Appropriate burden sharing structure
There will be a clear pecking order for recapitalisation operations as described above and private capital resources will be explored as a first solution, including sufficient contributions from existing shareholders and creditors of the beneficiary institution(s). An appropriate level of write-down or conversion of debt will have to take place in line with EU State aid rules, and applying the principles of the forthcoming Bank Recovery and Resolution Directive as of the start of the supervision of the ECB/SSM. In addition, a burden-sharing scheme will determine the contributions of the requesting ESM Member and the ESM, respectively.

This scheme will comprise two parts:
First part: if, upon conducting the robust valuation explained above, (one of) the beneficiary institution(s) has insufficient equity to reach the legal minimum Common Equity Tier 1 (CET1) ratio of 4.5%, as established in the Basel III framework/CRD IV/CRR, under a sufficiently prudent scenario of a stress test, the requesting ESM Member will be required to make a capital-injection to reach this level before the ESM enters into the capital of the institution.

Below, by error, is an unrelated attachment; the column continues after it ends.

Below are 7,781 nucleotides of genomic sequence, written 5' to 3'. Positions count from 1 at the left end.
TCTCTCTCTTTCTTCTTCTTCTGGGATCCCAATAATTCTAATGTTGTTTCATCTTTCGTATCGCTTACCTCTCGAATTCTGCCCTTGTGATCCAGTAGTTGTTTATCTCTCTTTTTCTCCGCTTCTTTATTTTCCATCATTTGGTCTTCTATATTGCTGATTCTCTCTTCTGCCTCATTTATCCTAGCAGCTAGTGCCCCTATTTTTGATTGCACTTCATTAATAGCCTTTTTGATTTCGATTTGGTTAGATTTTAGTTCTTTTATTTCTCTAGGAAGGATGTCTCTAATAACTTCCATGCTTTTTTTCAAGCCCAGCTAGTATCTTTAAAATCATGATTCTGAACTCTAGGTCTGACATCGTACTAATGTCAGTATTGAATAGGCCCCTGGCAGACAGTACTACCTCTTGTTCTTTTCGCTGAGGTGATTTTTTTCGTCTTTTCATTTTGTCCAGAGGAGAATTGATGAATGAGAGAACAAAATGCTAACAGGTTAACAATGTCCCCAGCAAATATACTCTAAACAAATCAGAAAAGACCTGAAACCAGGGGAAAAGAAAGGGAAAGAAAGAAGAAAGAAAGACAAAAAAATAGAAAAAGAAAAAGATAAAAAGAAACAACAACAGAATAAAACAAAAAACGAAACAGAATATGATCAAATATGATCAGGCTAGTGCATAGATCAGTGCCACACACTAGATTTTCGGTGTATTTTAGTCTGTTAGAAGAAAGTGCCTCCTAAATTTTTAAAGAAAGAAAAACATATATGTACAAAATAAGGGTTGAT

Second part: if (one of) the institution(s) already meets the above-mentioned capital ratio, the requesting ESM Member will be required to make a capital contribution alongside the ESM, equivalent to 20% of the total amount of the public contribution in the first two years after the entry into force of the instrument and to 10% afterwards. If the contribution in this first part is lower than would have been required in the second part, the requesting ESM Member would be asked to inject an additional amount alongside the ESM to cover the difference. The scheme also leaves flexibility to the Board of Governors to partially or fully suspend such contribution by mutual agreement in those exceptional cases in which the ESM Member is not able to contribute up-front due to its fiscal position and significant implications for its market access. This burden sharing between the ESM and the requesting ESM Member is specifically constructed in a way to cater for the existence of legacy assets, through the first part of the scheme, as well as for the need to ensure that incentives are always properly aligned through the second part. The total capital injected by both the ESM and the ESM Member shall be of the amount required to reach the necessary capital level as determined by the supervisor, taking into account the possible participation of external private investors.

Capital instruments
As a general rule, recapitalisation by the ESM should be conduct ed against the acquisition of common equity shares that satisfy the Common Equity Tier 1 capital requirements of the Capital Requirements Regulation.